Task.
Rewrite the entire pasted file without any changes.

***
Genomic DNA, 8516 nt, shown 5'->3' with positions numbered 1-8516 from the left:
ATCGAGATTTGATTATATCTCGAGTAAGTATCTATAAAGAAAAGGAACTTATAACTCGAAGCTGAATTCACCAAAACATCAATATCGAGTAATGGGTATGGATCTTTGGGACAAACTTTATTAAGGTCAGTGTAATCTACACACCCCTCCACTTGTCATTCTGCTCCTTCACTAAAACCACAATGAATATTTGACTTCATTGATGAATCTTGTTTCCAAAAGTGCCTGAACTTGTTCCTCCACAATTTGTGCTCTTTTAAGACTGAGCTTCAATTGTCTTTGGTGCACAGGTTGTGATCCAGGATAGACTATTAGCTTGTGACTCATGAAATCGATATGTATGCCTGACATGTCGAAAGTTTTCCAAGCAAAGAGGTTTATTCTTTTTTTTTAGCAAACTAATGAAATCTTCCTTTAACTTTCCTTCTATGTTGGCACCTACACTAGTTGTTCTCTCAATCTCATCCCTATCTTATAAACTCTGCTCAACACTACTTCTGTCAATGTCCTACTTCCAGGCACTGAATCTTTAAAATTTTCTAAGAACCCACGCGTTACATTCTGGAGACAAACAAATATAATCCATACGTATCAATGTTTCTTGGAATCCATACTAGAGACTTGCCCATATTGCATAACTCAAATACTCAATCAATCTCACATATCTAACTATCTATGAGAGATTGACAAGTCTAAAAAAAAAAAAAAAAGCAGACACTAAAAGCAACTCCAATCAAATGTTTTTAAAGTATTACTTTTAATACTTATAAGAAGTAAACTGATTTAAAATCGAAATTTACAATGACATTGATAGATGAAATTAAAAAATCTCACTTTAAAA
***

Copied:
Genomic DNA, 8516 nt, shown 5'->3' with positions numbered 1-8516 from the left:
ATCGAGATTTGATTATATCTCGAGTAAGTATCTATAAAGAAAAGGAACTTATAACTCGAAGCTGAATTCACCAAAACATCAATATCGAGTAATGGGTATGGATCTTTGGGACAAACTTTATTAAGGTCAGTGTAATCTACACACCCCTCCACTTGTCATTCTGCTCCTTCACTAAAACCACAATGAATATTTGACTTCATTGATGAATCTTGTTTCCAAAAGTGCCTGAACTTGTTCCTCCACAATTTGTGCTCTTTTAAGACTGAGCTTCAATTGTCTTTGGTGCACAGGTTGTGATCCAGGATAGACTATTAGCTTGTGACTCATGAAATCGATATGTATGCCTGACATGTCGAAAGTTTTCCAAGCAAAGAGGTTTATTCTTTTTTTTTAGCAAACTAATGAAATCTTCCTTTAACTTTCCTTCTATGTTGGCACCTACACTAGTTGTTCTCTCAATCTCATCCCTATCTTATAAACTCTGCTCAACACTACTTCTGTCAATGTCCTACTTCCAGGCACTGAATCTTTAAAATTTTCTAAGAACCCACGCGTTACATTCTGGAGACAAACAAATATAATCCATACGTATCAATGTTTCTTGGAATCCATACTAGAGACTTGCCCATATTGCATAACTCAAATACTCAATCAATCTCACATATCTAACTATCTATGAGAGATTGACAAGTCTAAAAAAAAAAAAAAAAGCAGACACTAAAAGCAACTCCAATCAAATGTTTTTAAAGTATTACTTTTAATACTTATAAGAAGTAAACTGATTTAAAATCGAAATTTACAATGACATTGATAGATGAAATTAAAAAATCTCACTTTAAAA